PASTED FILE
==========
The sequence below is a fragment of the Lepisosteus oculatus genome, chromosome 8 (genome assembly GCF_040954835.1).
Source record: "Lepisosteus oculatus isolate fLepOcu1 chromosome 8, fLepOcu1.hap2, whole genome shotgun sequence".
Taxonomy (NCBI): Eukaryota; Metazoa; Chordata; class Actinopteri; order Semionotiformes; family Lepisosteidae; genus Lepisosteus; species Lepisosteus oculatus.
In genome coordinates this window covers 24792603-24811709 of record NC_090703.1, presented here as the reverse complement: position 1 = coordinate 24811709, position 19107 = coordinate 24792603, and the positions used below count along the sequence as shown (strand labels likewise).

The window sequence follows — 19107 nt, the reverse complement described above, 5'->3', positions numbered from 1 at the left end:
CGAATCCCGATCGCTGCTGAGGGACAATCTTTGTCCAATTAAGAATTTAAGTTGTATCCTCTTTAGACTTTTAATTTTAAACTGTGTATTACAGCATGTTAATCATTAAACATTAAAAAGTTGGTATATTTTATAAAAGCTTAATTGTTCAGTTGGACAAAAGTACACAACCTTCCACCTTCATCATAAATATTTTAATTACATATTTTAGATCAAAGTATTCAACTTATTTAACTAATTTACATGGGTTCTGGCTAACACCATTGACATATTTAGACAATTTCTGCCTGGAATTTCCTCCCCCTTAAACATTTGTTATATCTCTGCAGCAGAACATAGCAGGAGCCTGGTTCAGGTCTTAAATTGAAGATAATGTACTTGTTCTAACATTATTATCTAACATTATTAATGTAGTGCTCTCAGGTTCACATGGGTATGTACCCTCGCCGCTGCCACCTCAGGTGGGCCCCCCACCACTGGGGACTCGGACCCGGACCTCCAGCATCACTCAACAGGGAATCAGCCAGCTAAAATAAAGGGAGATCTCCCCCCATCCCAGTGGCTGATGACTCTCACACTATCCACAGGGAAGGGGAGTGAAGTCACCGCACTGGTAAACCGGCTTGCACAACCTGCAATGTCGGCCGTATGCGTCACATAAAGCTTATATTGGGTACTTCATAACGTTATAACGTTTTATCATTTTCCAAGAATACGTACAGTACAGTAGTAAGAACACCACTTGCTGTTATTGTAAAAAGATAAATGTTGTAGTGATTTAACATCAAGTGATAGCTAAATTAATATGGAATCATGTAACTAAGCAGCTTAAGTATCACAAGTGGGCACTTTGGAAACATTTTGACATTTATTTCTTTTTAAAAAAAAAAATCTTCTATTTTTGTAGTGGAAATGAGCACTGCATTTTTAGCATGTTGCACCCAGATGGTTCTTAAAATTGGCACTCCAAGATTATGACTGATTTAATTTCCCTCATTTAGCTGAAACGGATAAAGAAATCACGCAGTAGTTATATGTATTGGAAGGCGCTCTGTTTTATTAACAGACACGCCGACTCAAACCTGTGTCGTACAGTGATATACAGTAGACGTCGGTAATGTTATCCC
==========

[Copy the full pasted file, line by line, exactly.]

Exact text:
The sequence below is a fragment of the Lepisosteus oculatus genome, chromosome 8 (genome assembly GCF_040954835.1).
Source record: "Lepisosteus oculatus isolate fLepOcu1 chromosome 8, fLepOcu1.hap2, whole genome shotgun sequence".
Taxonomy (NCBI): Eukaryota; Metazoa; Chordata; class Actinopteri; order Semionotiformes; family Lepisosteidae; genus Lepisosteus; species Lepisosteus oculatus.
In genome coordinates this window covers 24792603-24811709 of record NC_090703.1, presented here as the reverse complement: position 1 = coordinate 24811709, position 19107 = coordinate 24792603, and the positions used below count along the sequence as shown (strand labels likewise).

The window sequence follows — 19107 nt, the reverse complement described above, 5'->3', positions numbered from 1 at the left end:
CGAATCCCGATCGCTGCTGAGGGACAATCTTTGTCCAATTAAGAATTTAAGTTGTATCCTCTTTAGACTTTTAATTTTAAACTGTGTATTACAGCATGTTAATCATTAAACATTAAAAAGTTGGTATATTTTATAAAAGCTTAATTGTTCAGTTGGACAAAAGTACACAACCTTCCACCTTCATCATAAATATTTTAATTACATATTTTAGATCAAAGTATTCAACTTATTTAACTAATTTACATGGGTTCTGGCTAACACCATTGACATATTTAGACAATTTCTGCCTGGAATTTCCTCCCCCTTAAACATTTGTTATATCTCTGCAGCAGAACATAGCAGGAGCCTGGTTCAGGTCTTAAATTGAAGATAATGTACTTGTTCTAACATTATTATCTAACATTATTAATGTAGTGCTCTCAGGTTCACATGGGTATGTACCCTCGCCGCTGCCACCTCAGGTGGGCCCCCCACCACTGGGGACTCGGACCCGGACCTCCAGCATCACTCAACAGGGAATCAGCCAGCTAAAATAAAGGGAGATCTCCCCCCATCCCAGTGGCTGATGACTCTCACACTATCCACAGGGAAGGGGAGTGAAGTCACCGCACTGGTAAACCGGCTTGCACAACCTGCAATGTCGGCCGTATGCGTCACATAAAGCTTATATTGGGTACTTCATAACGTTATAACGTTTTATCATTTTCCAAGAATACGTACAGTACAGTAGTAAGAACACCACTTGCTGTTATTGTAAAAAGATAAATGTTGTAGTGATTTAACATCAAGTGATAGCTAAATTAATATGGAATCATGTAACTAAGCAGCTTAAGTATCACAAGTGGGCACTTTGGAAACATTTTGACATTTATTTCTTTTTAAAAAAAAAAATCTTCTATTTTTGTAGTGGAAATGAGCACTGCATTTTTAGCATGTTGCACCCAGATGGTTCTTAAAATTGGCACTCCAAGATTATGACTGATTTAATTTCCCTCATTTAGCTGAAACGGATAAAGAAATCACGCAGTAGTTATATGTATTGGAAGGCGCTCTGTTTTATTAACAGACACGCCGACTCAAACCTGTGTCGTACAGTGATATACAGTAGACGTCGGTAATGTTATCCC